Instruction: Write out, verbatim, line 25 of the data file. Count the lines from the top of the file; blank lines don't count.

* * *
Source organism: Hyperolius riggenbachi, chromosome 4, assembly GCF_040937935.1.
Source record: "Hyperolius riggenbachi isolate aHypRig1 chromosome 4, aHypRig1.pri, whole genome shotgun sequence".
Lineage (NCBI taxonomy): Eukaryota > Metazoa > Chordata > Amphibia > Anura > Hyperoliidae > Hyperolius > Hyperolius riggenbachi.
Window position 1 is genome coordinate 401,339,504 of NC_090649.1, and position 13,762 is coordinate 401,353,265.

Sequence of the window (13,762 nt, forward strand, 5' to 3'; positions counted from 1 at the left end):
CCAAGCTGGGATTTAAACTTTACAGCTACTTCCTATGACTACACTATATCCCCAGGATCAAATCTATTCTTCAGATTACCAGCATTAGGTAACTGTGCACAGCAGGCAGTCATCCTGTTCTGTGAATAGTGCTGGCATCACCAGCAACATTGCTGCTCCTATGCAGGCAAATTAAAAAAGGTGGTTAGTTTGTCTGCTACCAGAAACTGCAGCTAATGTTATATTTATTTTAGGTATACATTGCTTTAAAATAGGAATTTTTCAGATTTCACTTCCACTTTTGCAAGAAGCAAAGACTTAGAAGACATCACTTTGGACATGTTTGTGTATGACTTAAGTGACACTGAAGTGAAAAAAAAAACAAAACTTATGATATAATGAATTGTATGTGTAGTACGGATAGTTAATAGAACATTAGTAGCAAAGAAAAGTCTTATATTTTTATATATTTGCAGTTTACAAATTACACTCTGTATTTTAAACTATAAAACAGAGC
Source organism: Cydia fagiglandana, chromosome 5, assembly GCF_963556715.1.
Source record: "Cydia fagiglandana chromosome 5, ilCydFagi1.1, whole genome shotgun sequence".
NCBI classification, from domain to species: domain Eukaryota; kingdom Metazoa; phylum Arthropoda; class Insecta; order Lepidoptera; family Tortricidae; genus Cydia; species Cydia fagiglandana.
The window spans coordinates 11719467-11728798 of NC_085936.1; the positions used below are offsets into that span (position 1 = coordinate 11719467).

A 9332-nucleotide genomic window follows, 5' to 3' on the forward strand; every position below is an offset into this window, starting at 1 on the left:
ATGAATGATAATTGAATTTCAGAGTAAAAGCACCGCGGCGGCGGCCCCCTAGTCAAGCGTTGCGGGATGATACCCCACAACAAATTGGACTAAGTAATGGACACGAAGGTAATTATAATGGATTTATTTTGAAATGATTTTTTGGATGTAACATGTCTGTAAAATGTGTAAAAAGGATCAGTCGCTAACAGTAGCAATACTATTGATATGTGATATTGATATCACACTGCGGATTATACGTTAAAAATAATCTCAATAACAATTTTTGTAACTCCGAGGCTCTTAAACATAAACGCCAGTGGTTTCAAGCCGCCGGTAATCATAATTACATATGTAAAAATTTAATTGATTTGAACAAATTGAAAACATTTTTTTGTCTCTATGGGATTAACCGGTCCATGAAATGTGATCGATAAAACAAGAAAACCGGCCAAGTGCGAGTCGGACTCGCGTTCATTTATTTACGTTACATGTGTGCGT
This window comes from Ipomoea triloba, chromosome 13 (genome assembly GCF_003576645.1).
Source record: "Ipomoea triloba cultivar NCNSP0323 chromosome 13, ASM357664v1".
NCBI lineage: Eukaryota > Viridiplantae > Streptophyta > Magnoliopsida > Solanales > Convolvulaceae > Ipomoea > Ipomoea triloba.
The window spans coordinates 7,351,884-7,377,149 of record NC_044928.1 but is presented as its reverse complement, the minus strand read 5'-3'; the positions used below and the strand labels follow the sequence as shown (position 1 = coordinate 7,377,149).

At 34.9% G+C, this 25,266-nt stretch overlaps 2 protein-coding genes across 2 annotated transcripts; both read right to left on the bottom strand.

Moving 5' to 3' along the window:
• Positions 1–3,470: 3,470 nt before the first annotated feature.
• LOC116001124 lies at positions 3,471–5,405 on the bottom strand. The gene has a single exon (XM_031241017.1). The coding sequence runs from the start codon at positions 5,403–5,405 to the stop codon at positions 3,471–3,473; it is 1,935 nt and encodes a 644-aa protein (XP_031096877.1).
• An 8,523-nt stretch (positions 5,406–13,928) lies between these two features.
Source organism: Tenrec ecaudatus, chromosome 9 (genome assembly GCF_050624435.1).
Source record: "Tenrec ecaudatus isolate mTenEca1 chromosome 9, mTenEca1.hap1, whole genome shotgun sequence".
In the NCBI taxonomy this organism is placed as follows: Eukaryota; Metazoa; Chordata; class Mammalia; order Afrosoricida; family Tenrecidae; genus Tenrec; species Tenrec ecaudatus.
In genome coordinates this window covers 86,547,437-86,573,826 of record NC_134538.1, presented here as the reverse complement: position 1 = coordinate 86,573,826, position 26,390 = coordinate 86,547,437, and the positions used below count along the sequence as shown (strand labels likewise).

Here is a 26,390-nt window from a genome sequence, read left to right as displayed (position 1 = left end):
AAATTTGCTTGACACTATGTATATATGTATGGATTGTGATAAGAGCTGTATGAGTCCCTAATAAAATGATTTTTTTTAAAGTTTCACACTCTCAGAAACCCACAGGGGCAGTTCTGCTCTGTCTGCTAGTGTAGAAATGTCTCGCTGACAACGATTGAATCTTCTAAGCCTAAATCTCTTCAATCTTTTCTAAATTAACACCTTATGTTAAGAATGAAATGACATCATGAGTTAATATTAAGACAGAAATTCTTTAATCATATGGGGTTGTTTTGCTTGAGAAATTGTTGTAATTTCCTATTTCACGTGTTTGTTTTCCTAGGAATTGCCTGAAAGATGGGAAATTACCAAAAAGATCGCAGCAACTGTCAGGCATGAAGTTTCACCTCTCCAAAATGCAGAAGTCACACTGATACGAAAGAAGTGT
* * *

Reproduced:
In genome coordinates this window covers 86,547,437-86,573,826 of record NC_134538.1, presented here as the reverse complement: position 1 = coordinate 86,573,826, position 26,390 = coordinate 86,547,437, and the positions used below count along the sequence as shown (strand labels likewise).